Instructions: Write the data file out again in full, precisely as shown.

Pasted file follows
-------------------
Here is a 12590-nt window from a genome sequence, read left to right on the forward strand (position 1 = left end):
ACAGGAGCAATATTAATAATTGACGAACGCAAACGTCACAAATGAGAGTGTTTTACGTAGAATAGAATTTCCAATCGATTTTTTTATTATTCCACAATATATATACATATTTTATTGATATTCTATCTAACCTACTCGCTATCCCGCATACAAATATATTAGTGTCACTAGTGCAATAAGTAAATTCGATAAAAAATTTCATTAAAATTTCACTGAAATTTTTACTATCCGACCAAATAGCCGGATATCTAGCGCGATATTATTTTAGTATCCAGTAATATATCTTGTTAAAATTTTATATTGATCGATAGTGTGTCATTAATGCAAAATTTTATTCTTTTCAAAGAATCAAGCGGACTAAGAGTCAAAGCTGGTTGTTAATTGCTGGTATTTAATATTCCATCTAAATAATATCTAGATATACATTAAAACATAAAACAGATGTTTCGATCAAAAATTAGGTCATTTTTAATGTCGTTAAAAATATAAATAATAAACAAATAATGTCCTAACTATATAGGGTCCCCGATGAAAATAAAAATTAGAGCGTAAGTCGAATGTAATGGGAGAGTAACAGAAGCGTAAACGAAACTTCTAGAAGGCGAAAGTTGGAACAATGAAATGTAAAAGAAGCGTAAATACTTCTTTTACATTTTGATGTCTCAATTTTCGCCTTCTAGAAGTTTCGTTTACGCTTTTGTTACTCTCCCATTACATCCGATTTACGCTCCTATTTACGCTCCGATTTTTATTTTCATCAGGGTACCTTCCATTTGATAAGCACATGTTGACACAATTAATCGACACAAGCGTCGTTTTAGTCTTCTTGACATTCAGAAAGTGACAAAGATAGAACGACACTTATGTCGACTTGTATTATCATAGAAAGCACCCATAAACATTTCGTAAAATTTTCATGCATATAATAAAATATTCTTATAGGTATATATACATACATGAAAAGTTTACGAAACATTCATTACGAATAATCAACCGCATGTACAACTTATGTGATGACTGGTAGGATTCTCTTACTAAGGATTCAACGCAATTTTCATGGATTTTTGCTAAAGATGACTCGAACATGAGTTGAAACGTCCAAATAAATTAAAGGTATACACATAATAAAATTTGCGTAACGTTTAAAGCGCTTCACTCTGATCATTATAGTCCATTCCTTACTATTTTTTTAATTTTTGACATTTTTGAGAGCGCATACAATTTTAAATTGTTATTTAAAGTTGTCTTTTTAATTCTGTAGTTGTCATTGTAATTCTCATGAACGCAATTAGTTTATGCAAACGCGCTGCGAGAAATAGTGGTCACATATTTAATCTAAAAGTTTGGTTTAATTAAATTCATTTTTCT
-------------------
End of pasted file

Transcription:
Here is a 12590-nt window from a genome sequence, read left to right on the forward strand (position 1 = left end):
ACAGGAGCAATATTAATAATTGACGAACGCAAACGTCACAAATGAGAGTGTTTTACGTAGAATAGAATTTCCAATCGATTTTTTTATTATTCCACAATATATATACATATTTTATTGATATTCTATCTAACCTACTCGCTATCCCGCATACAAATATATTAGTGTCACTAGTGCAATAAGTAAATTCGATAAAAAATTTCATTAAAATTTCACTGAAATTTTTACTATCCGACCAAATAGCCGGATATCTAGCGCGATATTATTTTAGTATCCAGTAATATATCTTGTTAAAATTTTATATTGATCGATAGTGTGTCATTAATGCAAAATTTTATTCTTTTCAAAGAATCAAGCGGACTAAGAGTCAAAGCTGGTTGTTAATTGCTGGTATTTAATATTCCATCTAAATAATATCTAGATATACATTAAAACATAAAACAGATGTTTCGATCAAAAATTAGGTCATTTTTAATGTCGTTAAAAATATAAATAATAAACAAATAATGTCCTAACTATATAGGGTCCCCGATGAAAATAAAAATTAGAGCGTAAGTCGAATGTAATGGGAGAGTAACAGAAGCGTAAACGAAACTTCTAGAAGGCGAAAGTTGGAACAATGAAATGTAAAAGAAGCGTAAATACTTCTTTTACATTTTGATGTCTCAATTTTCGCCTTCTAGAAGTTTCGTTTACGCTTTTGTTACTCTCCCATTACATCCGATTTACGCTCCTATTTACGCTCCGATTTTTATTTTCATCAGGGTACCTTCCATTTGATAAGCACATGTTGACACAATTAATCGACACAAGCGTCGTTTTAGTCTTCTTGACATTCAGAAAGTGACAAAGATAGAACGACACTTATGTCGACTTGTATTATCATAGAAAGCACCCATAAACATTTCGTAAAATTTTCATGCATATAATAAAATATTCTTATAGGTATATATACATACATGAAAAGTTTACGAAACATTCATTACGAATAATCAACCGCATGTACAACTTATGTGATGACTGGTAGGATTCTCTTACTAAGGATTCAACGCAATTTTCATGGATTTTTGCTAAAGATGACTCGAACATGAGTTGAAACGTCCAAATAAATTAAAGGTATACACATAATAAAATTTGCGTAACGTTTAAAGCGCTTCACTCTGATCATTATAGTCCATTCCTTACTATTTTTTTAATTTTTGACATTTTTGAGAGCGCATACAATTTTAAATTGTTATTTAAAGTTGTCTTTTTAATTCTGTAGTTGTCATTGTAATTCTCATGAACGCAATTAGTTTATGCAAACGCGCTGCGAGAAATAGTGGTCACATATTTAATCTAAAAGTTTGGTTTAATTAAATTCATTTTTCT